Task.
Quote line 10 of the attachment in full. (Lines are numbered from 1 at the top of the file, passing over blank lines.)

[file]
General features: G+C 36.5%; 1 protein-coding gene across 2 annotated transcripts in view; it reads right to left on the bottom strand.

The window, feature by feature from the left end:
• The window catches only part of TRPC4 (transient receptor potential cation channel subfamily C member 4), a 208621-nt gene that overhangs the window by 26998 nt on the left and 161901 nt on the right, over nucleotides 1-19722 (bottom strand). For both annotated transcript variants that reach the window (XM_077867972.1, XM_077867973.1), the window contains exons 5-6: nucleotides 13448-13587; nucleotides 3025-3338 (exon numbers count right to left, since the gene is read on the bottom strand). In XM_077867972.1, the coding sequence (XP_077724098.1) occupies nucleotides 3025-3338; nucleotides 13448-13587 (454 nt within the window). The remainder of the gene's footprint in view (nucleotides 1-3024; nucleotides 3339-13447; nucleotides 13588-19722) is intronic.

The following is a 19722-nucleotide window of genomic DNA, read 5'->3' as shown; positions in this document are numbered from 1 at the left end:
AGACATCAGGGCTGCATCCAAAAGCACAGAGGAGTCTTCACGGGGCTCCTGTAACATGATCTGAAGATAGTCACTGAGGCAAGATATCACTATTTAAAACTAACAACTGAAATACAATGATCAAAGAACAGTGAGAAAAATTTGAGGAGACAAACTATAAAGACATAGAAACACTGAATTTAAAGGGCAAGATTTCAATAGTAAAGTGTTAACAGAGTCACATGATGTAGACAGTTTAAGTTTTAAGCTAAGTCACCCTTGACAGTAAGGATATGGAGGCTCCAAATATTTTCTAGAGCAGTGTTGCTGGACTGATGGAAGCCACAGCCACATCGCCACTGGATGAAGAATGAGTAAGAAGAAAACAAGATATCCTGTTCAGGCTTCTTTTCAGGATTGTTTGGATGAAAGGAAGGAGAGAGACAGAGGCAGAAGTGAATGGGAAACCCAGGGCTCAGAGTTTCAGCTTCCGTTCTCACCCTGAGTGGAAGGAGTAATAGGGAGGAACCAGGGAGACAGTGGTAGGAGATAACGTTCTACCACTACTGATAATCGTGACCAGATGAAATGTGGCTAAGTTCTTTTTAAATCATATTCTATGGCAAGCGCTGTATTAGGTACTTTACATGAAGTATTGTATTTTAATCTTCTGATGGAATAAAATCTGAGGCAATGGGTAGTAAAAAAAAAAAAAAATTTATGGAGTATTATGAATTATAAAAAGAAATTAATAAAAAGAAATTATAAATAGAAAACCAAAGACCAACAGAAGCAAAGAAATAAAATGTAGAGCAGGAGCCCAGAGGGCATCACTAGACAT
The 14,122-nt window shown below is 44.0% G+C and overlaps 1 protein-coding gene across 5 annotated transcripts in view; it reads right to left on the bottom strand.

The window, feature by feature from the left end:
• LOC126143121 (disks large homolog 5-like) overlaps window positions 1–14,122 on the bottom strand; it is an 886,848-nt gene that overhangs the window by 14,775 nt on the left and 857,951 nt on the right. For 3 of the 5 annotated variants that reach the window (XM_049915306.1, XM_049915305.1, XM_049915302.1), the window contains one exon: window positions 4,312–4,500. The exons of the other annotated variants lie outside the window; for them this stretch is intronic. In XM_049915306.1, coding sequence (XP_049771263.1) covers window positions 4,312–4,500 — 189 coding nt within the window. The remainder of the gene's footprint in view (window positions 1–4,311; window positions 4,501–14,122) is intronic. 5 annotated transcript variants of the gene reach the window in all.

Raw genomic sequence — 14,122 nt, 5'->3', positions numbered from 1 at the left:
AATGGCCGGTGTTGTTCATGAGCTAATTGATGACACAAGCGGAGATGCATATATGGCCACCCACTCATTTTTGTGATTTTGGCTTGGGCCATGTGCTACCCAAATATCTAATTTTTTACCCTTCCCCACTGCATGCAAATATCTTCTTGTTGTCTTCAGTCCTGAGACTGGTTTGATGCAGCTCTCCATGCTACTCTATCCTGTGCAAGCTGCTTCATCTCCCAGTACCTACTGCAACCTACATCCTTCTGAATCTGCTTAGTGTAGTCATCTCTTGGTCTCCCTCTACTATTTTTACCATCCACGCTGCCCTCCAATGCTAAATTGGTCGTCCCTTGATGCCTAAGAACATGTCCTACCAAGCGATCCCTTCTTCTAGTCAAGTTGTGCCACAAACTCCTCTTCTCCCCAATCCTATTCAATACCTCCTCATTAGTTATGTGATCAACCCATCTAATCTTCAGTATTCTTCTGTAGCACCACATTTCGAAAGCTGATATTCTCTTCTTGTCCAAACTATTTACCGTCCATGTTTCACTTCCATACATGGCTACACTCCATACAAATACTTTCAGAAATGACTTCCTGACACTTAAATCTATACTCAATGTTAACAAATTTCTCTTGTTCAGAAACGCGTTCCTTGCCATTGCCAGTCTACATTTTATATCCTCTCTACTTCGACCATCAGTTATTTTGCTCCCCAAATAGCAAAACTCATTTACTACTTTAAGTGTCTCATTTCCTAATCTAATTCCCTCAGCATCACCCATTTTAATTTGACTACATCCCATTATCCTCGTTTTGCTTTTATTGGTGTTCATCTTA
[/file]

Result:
AATGGCCGGTGTTGTTCATGAGCTAATTGATGACACAAGCGGAGATGCATATATGGCCACCCACTCATTTTTGTGATTTTGGCTTGGGCCATGTGCTACCCAAATATCTAATTTTTTACCCTTCCCCACTGCATGCAAATATCTTCTTGTTGTCTTCAGTCCTGAGACTGGTTTGATGCAGCTCTCCATGCTACTCTATCCTGTGCAAGCTGCTTCATCTCCCAGTACCTACTGCAACCTACATCCTTCTGAATCTGCTTAGTGTAGTCATCTCTTGGTCTCCCTCTACTATTTTTACCATCCACGCTGCCCTCCAATGCTAAATTGGTCGTCCCTTGATGCCTAAGAACATGTCCTACCAAGCGATCCCTTCTTCTAGTCAAGTTGTGCCACAAACTCCTCTTCTCCCCAATCCTATTCAATACCTCCTCATTAGTTATGTGATCAACCCATCTAATCTTCAGTATTCTTCTGTAGCACCACATTTCGAAAGCTGATATTCTCTTCTTGTCCAAACTATTTACCGTCCATGTTTCACTTCCATACATGGCTACACTCCATACAAATACTTTCAGAAATGACTTCCTGACACTTAAATCTATACTCAATGTTAACAAATTTCTCTTGTTCAGAAACGCGTTCCTTGCCATTGCCAGTCTACATTTTATATCCTCTCTACTTCGACCATCAGTTATTTTGCTCCCCAAATAGCAAAACTCATTTACTACTTTAAGTGTCTCATTTCCTAATCTAATTCCCTCAGCATCACCCATTTTAATTTGACTACATCCCATTATCCTCGTTTTGCTTTTATTGGTGTTCATCTTA